Quantum Tunnelling Composite Materials to Aid Next Generation Tactile Robotic Skin Development

Feb 23, 2010

Peratech Limited has been commissioned by the MIT Media Lab to develop a new type of electronic 'skin' that enables robotic devices to detect not only that they have been touched but also where and how hard the touch was.

The key to the is Peratech's patented 'QTC' materials. QTC's, or Quantum Tunnelling Composites, are a unique new material type which provides a measured response to force and/or touch by changing its - much as a dimmer light switch controls a light bulb. This enables a simple within the robot to determine touch. Being easily formed into unique shapes - including being 'draped' over an object much like a garment might, QTC's provide a metaphor for how human skin works to detect touch.

Uniquely, QTC's provide a 'proportional' response - in other words detecting 'how hard' they have been touched. Further, using Peratech's patented xy scanning technology, the robot is able to detect where on a matrix of sensors applied to areas such as the forearms, shoulders and torso, it has been touched.

As robotic devices continue to make inroads to our daily life, their ability to understand the presence and interaction with humans and other objects within a space becomes critically important. This research project is hoped to produce results which could soon be applied to a range of robotics projects that MIT works upon.

Peratech's QTC technology has an established track record for use in robotics, having previously been adopted by NASA for their Robonaut device and by Shadow Robot in the UK, producers of what is widely regarded as the World's most advanced , which have utilised QTC to sense 'touch'. However, this project with MIT is a World first in enabling a human to interact - through touch across the body of a robot - much as they would with another human.

QTC's are electro-active made from metallic or non-metallic filler particles combined in an elastomeric binder. These enable the action of 'touch' to be translated into an electrical reaction, enabling a vast array of devices to incorporate very thin and highly robust 'sensing' of touch and pressure. QTC’s unique properties enable it to be made into force sensitive switches of any shape or size. QTC switches and switch matrices can be screen printed allowing for development and integration of switches that are as thin as 75 microns.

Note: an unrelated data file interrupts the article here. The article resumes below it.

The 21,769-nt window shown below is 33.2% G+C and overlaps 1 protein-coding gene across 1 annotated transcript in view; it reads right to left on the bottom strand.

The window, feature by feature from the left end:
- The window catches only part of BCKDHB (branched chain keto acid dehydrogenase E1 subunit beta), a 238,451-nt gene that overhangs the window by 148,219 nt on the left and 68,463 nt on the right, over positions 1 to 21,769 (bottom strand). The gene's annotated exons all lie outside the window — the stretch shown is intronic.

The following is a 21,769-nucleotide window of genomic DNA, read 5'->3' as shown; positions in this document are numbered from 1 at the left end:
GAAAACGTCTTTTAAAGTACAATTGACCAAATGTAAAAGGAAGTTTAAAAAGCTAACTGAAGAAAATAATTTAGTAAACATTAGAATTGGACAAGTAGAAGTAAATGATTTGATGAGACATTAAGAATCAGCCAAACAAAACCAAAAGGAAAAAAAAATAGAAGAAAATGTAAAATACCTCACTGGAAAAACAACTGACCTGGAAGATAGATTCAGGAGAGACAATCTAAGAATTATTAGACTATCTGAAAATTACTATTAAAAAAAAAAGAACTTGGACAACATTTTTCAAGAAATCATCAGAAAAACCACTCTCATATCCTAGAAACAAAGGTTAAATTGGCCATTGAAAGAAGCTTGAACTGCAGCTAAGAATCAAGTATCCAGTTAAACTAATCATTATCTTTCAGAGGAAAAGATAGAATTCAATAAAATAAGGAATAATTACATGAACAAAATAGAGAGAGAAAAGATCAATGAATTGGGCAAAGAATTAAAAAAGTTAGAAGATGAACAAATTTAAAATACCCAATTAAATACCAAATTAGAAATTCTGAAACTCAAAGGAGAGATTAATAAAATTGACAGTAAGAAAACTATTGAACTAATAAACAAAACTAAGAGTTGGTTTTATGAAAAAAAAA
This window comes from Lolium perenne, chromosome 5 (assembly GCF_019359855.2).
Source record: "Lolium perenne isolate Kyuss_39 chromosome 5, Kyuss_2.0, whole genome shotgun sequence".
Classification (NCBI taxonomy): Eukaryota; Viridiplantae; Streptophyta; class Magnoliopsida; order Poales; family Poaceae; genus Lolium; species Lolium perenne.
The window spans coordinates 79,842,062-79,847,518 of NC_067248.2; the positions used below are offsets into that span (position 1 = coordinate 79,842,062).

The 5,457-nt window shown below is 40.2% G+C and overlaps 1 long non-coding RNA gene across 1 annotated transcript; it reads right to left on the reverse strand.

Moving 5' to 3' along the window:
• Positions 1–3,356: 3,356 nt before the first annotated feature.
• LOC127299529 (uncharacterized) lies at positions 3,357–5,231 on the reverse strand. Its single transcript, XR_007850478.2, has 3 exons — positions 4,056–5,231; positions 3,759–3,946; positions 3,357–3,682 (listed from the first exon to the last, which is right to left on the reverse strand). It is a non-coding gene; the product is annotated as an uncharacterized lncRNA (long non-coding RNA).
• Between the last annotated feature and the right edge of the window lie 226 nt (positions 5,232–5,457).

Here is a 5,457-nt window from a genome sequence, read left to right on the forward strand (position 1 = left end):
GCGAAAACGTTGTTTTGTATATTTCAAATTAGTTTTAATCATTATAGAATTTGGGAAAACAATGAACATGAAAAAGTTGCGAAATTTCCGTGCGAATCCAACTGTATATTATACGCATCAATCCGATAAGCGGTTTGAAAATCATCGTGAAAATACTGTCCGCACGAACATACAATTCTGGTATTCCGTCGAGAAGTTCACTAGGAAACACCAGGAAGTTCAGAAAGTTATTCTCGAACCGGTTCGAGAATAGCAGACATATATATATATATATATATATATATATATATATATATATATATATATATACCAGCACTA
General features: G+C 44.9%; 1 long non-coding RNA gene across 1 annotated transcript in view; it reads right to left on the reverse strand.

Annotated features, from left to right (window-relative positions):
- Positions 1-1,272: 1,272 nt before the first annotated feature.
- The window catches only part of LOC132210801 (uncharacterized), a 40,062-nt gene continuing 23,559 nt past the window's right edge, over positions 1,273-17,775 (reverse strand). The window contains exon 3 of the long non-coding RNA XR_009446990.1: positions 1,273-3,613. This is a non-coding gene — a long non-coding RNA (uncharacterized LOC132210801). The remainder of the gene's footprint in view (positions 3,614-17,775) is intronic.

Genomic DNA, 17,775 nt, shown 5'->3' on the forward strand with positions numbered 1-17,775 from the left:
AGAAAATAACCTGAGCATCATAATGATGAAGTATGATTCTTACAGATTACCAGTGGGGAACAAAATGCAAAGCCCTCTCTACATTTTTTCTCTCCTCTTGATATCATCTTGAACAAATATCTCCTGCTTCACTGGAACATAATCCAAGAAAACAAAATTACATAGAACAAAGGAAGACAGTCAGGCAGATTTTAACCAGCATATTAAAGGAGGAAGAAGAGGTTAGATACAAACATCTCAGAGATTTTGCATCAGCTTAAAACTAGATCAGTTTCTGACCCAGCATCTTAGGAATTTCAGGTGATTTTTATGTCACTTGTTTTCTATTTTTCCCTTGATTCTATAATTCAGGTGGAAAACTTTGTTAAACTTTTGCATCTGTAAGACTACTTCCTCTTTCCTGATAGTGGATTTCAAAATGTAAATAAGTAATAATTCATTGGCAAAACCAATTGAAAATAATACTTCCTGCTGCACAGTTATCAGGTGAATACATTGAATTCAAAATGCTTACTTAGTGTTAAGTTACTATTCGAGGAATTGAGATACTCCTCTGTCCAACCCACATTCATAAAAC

QTC is also low power and interfaces can be designed with no start resistance so that without pressure, the switch draws no power and passes no current. Importantly, when pressure is applied, the resistance drops in proportion to the amount of pressure which allows sophisticated human machine interface designs that react to variations in pressure. QTC technology has no moving parts and requires no air gap between contacts. This makes it extremely reliable and suitable for integration into the thinnest electronic designs and with industry leading operational life.

Explore further: Researchers open possible avenue to better electrolyte for lithium ion batteries

More information: www.peratech.com/qtcmaterial.php

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User comments : 3

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Justavian
5 / 5 (2) Feb 24, 2010
February 24, 2010: Japanese scientists incorporate new QTC skin into advanced sex robot.
danman5000
not rated yet Feb 24, 2010
Advances like these are very exciting. Combined with the advanced robotic hand and techniques for interfacing with the nervous system, we are getting close to being able to provide fully functional prosthetic limbs. Imagine restoring full mobility _and_ sense of touch to an amputee!

And yes, sex robots will be nice too. Be careful with those though - if I learned anything from Futurama it's that relationships with robots are bad!
adamshegrud
not rated yet Feb 28, 2010
Its all cool and all, but what does it have to do with quantum tunneling?

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